The next involves interviewing your character. I’ve only done this a couple times, and not with this particular storyline, but it works, and I enjoy it a lot. Having a back and forth or even an arguement with the character as an author lets you know a ton about motivations, especially if the characters are open enough with you to come out and say it. I’ll admit, it’s a little eerie when that happens, but totally worth it.

Well fellow NaNoers and non-Nanoers alike, this post has run long enough, and I hope it helped at least someone out there struggling with their own week one woes; I know it’s certainly helped me!

Time to get back to that manuscript! Stay strong and write on!

ACE

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Posted by on June 14, 2012 in Writing Events

 

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Revision: Its Bark is Worse Than Its Bite

Revision is a scary word, a scary idea, hard to start and overwhelming. Over the course of the past two weeks, revision is all I have been doing and I am here to tell you that “revising is a process more dreaded than dreadful” (Burroway 341).

I have always been afraid of the “R” word. No joke. Ever since I began writing it has been a block to me. Just like with the journals, I have been under the impression that revising would ruin the integrity of the story and take it from its purer form. In this case I am right. It does take it away from its “true form”, but like a diamond goes through many stages of cutting and polishing to produce the gorgeous sparking gem we recognize, a story must go through the same process. While in the cooling stage of first drafting, your diamond is in its roughest and purest form. Don’t be afraid to chip it out of that dirty piece of coal and polish it to perfection (or at least as close to it as you can get, anyway).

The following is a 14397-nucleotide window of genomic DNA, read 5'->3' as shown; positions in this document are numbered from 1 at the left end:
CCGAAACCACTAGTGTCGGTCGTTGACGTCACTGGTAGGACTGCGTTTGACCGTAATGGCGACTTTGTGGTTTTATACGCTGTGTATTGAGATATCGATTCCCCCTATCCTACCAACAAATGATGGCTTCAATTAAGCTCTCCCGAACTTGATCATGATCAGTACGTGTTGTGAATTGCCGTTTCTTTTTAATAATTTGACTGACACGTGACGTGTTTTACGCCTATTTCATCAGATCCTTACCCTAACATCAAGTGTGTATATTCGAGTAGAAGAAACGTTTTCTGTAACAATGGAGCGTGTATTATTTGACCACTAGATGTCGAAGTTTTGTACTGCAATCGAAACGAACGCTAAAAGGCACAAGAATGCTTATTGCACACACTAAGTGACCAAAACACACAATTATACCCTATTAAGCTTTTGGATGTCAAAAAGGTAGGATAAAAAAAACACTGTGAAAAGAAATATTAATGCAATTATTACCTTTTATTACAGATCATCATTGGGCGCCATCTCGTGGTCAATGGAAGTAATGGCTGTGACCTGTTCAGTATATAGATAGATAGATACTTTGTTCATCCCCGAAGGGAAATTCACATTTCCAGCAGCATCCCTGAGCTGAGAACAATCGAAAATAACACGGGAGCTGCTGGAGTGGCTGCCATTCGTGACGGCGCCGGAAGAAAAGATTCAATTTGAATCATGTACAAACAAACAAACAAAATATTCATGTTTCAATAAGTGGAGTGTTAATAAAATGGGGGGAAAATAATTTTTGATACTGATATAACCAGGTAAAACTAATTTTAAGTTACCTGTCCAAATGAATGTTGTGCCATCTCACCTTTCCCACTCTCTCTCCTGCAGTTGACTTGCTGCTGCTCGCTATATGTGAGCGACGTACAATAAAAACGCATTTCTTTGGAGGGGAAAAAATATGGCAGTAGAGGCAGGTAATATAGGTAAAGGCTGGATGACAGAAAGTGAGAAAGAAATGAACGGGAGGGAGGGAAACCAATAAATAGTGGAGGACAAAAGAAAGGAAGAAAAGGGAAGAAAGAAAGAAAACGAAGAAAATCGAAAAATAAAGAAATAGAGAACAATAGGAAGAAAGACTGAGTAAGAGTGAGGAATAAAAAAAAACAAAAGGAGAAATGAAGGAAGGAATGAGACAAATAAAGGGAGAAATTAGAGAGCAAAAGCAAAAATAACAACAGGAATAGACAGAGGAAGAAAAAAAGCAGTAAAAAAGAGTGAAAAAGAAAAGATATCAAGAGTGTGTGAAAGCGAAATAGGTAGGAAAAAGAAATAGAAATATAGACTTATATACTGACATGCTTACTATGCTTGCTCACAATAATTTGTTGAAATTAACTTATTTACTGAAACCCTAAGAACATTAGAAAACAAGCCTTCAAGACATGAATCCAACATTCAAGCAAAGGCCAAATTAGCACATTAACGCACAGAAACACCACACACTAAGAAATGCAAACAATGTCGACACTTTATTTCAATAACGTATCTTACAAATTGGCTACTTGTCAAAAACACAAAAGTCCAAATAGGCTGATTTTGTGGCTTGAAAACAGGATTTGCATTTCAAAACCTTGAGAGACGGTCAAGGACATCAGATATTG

This is what I have been doing with my first 25 pages of Disconnect, and I’m happy to say I now have a solid prologue and first two chapters.

Back to the quotation by Burroway, revision is harder the longer that you are not doing it. As I began pulling apart my manuscript (a feat that took a good week’s hard work between classes and riding buses), I discovered that I was actually enjoying myself. I liked returning to old work I had let cool off over the semester while I moved forward with narration from different sections of the book, and seeing how much my character and narrative had developed as I fleshed the story out. Additionally, I found I kinda like the way red lines, scribbles and margin notes look across my sheets.